Since the PT, I've been trying several decks that I think might be good choices in the new metagame. I've been pretty happy with Martin Juza's Jundicles deck from the PT - despite him losing 3-0 to Mardu Vehicles in the quarterfinals, I think it's actually a fairly reasonable matchup, especially post-board where you have access to a playset of Fatal Pushes and some Skysovereign, Consul Flagships. I've also added a pair of Release the Gremlins to the sideboard - a card that Martin didn't play but that I think is really good against Vehicles.
Another deck, this time even more specifically designed to beat Vehicles, is this B/W Midrange that I've been working on:
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In a vacuum, this is certainly not the most powerful deck in the format, but many of the cards and synergies it contains are very well positioned right now. The biggest pull towards this particular version is the fact that we play a deck that is capable of having early board presence while also running Fumigate, a card that is incredible against B/G, while being passable against Mardu Vehicles. Various control decks that could theoretically run Fumigate turned out not to be a great choice in the current metagame because of how poorly the answers stack against the threats in the format - even a "catch-all" card like Fumigate is mediocre when playing against vehicles and planeswalkers. However, this deck uses the sweeper in a different way: because you have four vehicles and nine planeswalkers, you can often play a "normal" game and curve out and then on turn five or six kill their creatures with Fumigate and also possibly finish their planeswalkers with an attack of Gideon. Fumigate is actually a proactive card and losing a Thraben Inspector or Scrapheap Scrounger is not a big deal.
The planeswalker package is another thing that I really like about this deck. In a metagame where the numbers of Toolcraft Exemplars and Veteran Motorists are high, Liliana, the Last Hope excels and the fact that she is a three mana planeswalker who can pilot Heart of Kiran right away is also a really nice bonus. But she is also pretty good against Heart of Kiran: if you manage to play her on a board where she doesn't lose to an attacking Heart, she can use her +1 ability to prevent opposing Scrapheap Scroungers from piloting the "crew 3" vehicle and generally relegate them to a useless piece of Scrap they should be anyway.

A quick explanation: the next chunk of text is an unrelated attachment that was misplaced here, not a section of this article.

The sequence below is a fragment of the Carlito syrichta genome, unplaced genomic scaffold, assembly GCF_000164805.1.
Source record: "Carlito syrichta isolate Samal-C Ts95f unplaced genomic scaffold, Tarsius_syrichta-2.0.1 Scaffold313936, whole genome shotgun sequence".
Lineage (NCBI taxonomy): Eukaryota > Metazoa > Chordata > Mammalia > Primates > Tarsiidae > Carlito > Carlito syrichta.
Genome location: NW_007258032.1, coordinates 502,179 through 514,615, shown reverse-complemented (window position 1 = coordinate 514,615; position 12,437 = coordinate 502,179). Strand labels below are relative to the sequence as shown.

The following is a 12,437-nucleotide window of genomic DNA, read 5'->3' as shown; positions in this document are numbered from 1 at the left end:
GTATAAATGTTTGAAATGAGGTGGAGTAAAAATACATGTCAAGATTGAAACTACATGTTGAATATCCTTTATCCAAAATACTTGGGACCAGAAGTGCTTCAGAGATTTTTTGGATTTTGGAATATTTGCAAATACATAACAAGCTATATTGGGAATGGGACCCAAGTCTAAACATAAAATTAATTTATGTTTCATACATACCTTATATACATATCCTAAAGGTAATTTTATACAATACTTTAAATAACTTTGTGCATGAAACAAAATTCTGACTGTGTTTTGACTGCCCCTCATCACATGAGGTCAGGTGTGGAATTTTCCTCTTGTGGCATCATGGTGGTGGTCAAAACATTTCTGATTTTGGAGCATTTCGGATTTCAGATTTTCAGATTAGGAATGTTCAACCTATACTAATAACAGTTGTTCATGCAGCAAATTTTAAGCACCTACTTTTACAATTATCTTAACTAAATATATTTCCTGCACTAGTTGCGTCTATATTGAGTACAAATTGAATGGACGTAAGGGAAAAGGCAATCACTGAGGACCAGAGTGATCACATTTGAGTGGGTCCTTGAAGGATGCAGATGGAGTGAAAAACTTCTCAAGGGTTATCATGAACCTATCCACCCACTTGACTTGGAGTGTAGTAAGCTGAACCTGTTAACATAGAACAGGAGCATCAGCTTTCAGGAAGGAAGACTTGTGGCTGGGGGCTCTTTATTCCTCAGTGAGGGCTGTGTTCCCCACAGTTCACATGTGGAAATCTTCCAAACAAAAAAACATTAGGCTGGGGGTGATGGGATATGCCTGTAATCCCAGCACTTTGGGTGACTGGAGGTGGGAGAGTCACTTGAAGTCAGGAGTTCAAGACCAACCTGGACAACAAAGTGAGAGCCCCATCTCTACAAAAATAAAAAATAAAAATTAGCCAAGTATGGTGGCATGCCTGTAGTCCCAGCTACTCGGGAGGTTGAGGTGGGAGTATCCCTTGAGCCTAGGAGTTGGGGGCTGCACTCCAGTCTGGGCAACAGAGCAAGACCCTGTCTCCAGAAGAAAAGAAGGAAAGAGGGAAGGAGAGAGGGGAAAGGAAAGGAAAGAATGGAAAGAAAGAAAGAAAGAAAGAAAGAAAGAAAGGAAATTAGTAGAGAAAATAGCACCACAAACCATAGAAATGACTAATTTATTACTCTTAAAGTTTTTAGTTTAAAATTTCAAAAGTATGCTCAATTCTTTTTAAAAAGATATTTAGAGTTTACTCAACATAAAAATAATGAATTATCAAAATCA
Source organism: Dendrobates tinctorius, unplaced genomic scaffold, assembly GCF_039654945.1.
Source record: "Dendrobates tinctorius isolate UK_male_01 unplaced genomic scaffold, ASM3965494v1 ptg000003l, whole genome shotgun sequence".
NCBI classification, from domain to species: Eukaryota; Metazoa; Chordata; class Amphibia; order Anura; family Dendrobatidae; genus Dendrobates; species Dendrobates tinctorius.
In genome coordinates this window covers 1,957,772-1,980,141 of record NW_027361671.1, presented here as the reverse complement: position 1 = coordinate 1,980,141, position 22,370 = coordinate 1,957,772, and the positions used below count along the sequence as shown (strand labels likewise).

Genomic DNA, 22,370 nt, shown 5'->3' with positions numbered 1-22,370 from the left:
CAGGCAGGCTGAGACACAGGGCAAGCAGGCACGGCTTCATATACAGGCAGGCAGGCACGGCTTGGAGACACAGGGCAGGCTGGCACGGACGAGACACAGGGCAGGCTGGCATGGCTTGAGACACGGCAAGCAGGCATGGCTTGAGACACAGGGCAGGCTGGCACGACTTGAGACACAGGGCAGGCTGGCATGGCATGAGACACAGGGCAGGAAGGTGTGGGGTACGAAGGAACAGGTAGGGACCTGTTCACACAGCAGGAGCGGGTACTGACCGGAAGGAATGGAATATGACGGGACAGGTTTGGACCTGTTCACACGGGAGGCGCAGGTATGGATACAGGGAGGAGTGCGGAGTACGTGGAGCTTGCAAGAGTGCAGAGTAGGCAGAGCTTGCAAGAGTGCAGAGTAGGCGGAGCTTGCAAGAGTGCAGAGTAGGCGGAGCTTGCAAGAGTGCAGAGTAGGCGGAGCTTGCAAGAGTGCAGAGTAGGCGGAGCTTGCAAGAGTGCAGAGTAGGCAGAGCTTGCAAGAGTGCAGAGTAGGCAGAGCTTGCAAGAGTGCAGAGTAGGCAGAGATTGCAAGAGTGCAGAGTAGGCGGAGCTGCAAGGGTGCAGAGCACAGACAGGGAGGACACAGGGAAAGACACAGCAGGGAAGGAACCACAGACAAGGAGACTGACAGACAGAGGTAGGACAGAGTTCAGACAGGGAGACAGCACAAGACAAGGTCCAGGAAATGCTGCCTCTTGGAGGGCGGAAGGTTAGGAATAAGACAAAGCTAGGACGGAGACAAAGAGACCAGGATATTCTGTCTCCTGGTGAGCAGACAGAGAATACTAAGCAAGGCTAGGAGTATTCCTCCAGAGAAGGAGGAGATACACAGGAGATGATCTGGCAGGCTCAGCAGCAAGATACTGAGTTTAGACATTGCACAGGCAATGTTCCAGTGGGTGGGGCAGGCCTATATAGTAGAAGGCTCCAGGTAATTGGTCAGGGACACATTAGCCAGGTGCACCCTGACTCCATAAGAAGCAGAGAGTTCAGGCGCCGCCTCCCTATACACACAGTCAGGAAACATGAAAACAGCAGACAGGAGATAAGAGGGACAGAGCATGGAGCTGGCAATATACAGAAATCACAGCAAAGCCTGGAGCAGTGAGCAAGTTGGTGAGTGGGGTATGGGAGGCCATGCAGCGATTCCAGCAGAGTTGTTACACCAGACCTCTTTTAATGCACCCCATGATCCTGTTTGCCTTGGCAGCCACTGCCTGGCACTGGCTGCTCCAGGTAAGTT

Aethergeode Miner, Thraben Inspector and Ayli, Eternal Pilgrim are in the deck mostly so that you have something to do in the early turns and can crew Aethersphere Harvesters, but all three have one more function as well - being useful against Jeskai Copycat, as weird as that might sound. The reason is Fatal Push: without a reliable way how to turn on Revolt, Push is pretty weak against the Saheeli Rai - Felidar Guardian combo, but if you have a clue laying around, can blink Aethergeode Miner or sacrifice something to Ayli, you can easily enable Revolt at instant speed, making the playset of Fatal Pushes actually useful against anyone brave enough to play Jeskai Copycat in the current Standard.
There are several more cute interactions in the deck, like Scrapheap Scrounger + Ayli, which lets you turn any creature in your graveyard into two life for three mana, or Aethergeode Miner crewing a vehicle, then blinking herself and crewing something else (or crewing Heart of Kiran on your turn and then threatening to block with it as well). There are not that many cards that generate energy in the deck, but even attacking on turn three will sometimes do the trick.
The sideboard might still need some serious work, but the basic idea is simple. In most matchups, Mardu vehicles go for the sideboard plan of bringing in more planeswalkers to combat creature removal and sweepers - we have Ruinous Paths, Skysovereign and Quarantine Fields to fight this strategy. Thalia, Transgress the Mind and Authority of the Consuls is a concession to Jeskai Copycat, although I'm not even sure about the Authorities anymore, since many Copycat decks board out their combo and just become a dedicated control deck post-board. The third Fumigate is in the board against B/G and various aggro decks, but not necessarily Mardu Vehicles, where the sweeper isn't that great, especially in the post-board games.
I've heard quite a few people complaining about the state of the metagame when they saw the results of the Pro Tour, but I think things might actually turn out just fine. Heart of Kiran and Winding Constrictor are great cards, but they are by no means as oppressive as Emrakul was or as overpowered and universal as Smuggler's Copter turned out to be. Mardu Vehicles is a strong deck, but it certainly doesn't seem unbeatable. Despite the catastrophic performance of Jeskai Copycat at the Pro Tour, I don't even think this deck should be dismissed - once the numbers of Mardu Vehicles die down a bit, the Copycat combo should become playable again and forgetting about its existence in the format would certainly be a mistake. Next weekend will give us more data, but I think that seeing the format crystalize in its long-term form will take several weeks at least - and then we should be able to say more about how healthy it is (or isn't). Until then, brewing and trying to beat Mardu and G/B is certainly viable and is going to pay off in many cases.
Thanks for reading and see you next time!
About Adam Koska
Adam is an experienced player from the Czech Republic who has a number of high-profile finishes under his belt:
- 14th at Pro Tour Portland 2014
- 9th at Worlds 2009
- 9th at Pro Tour Kyoto 2009
- 64 Lifetime Pro Points
- Three times Czech Nationals Top 8